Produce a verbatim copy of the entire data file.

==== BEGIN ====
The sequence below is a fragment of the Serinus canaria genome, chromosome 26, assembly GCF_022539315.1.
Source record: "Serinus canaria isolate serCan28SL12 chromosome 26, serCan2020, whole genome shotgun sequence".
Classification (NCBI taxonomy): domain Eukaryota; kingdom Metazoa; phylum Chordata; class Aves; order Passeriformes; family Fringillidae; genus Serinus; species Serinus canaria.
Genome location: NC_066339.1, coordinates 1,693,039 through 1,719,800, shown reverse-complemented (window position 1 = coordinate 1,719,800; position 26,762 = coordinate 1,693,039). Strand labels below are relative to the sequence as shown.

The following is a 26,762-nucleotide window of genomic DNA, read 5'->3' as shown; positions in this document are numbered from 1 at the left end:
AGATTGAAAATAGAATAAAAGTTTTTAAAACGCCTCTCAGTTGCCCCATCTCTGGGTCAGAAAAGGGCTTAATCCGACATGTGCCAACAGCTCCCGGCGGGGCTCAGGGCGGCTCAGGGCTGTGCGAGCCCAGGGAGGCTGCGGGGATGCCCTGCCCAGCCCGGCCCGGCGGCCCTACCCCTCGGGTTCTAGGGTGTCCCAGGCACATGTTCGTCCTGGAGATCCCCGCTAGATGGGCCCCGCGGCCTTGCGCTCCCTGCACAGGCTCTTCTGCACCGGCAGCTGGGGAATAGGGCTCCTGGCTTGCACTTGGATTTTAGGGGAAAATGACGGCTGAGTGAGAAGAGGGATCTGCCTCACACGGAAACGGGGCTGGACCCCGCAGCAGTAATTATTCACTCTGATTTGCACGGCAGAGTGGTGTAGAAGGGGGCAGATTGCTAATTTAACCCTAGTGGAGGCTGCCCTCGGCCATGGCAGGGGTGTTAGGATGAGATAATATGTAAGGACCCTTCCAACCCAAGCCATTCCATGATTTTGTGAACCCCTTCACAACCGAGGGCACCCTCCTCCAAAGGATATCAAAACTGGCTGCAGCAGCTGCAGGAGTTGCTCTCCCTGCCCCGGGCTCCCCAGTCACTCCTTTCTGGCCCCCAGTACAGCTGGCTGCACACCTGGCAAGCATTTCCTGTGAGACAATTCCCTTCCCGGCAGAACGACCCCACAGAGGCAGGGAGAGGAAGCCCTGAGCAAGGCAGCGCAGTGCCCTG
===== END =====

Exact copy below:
The sequence below is a fragment of the Serinus canaria genome, chromosome 26, assembly GCF_022539315.1.
Source record: "Serinus canaria isolate serCan28SL12 chromosome 26, serCan2020, whole genome shotgun sequence".
Classification (NCBI taxonomy): domain Eukaryota; kingdom Metazoa; phylum Chordata; class Aves; order Passeriformes; family Fringillidae; genus Serinus; species Serinus canaria.
Genome location: NC_066339.1, coordinates 1,693,039 through 1,719,800, shown reverse-complemented (window position 1 = coordinate 1,719,800; position 26,762 = coordinate 1,693,039). Strand labels below are relative to the sequence as shown.

The following is a 26,762-nucleotide window of genomic DNA, read 5'->3' as shown; positions in this document are numbered from 1 at the left end:
AGATTGAAAATAGAATAAAAGTTTTTAAAACGCCTCTCAGTTGCCCCATCTCTGGGTCAGAAAAGGGCTTAATCCGACATGTGCCAACAGCTCCCGGCGGGGCTCAGGGCGGCTCAGGGCTGTGCGAGCCCAGGGAGGCTGCGGGGATGCCCTGCCCAGCCCGGCCCGGCGGCCCTACCCCTCGGGTTCTAGGGTGTCCCAGGCACATGTTCGTCCTGGAGATCCCCGCTAGATGGGCCCCGCGGCCTTGCGCTCCCTGCACAGGCTCTTCTGCACCGGCAGCTGGGGAATAGGGCTCCTGGCTTGCACTTGGATTTTAGGGGAAAATGACGGCTGAGTGAGAAGAGGGATCTGCCTCACACGGAAACGGGGCTGGACCCCGCAGCAGTAATTATTCACTCTGATTTGCACGGCAGAGTGGTGTAGAAGGGGGCAGATTGCTAATTTAACCCTAGTGGAGGCTGCCCTCGGCCATGGCAGGGGTGTTAGGATGAGATAATATGTAAGGACCCTTCCAACCCAAGCCATTCCATGATTTTGTGAACCCCTTCACAACCGAGGGCACCCTCCTCCAAAGGATATCAAAACTGGCTGCAGCAGCTGCAGGAGTTGCTCTCCCTGCCCCGGGCTCCCCAGTCACTCCTTTCTGGCCCCCAGTACAGCTGGCTGCACACCTGGCAAGCATTTCCTGTGAGACAATTCCCTTCCCGGCAGAACGACCCCACAGAGGCAGGGAGAGGAAGCCCTGAGCAAGGCAGCGCAGTGCCCTG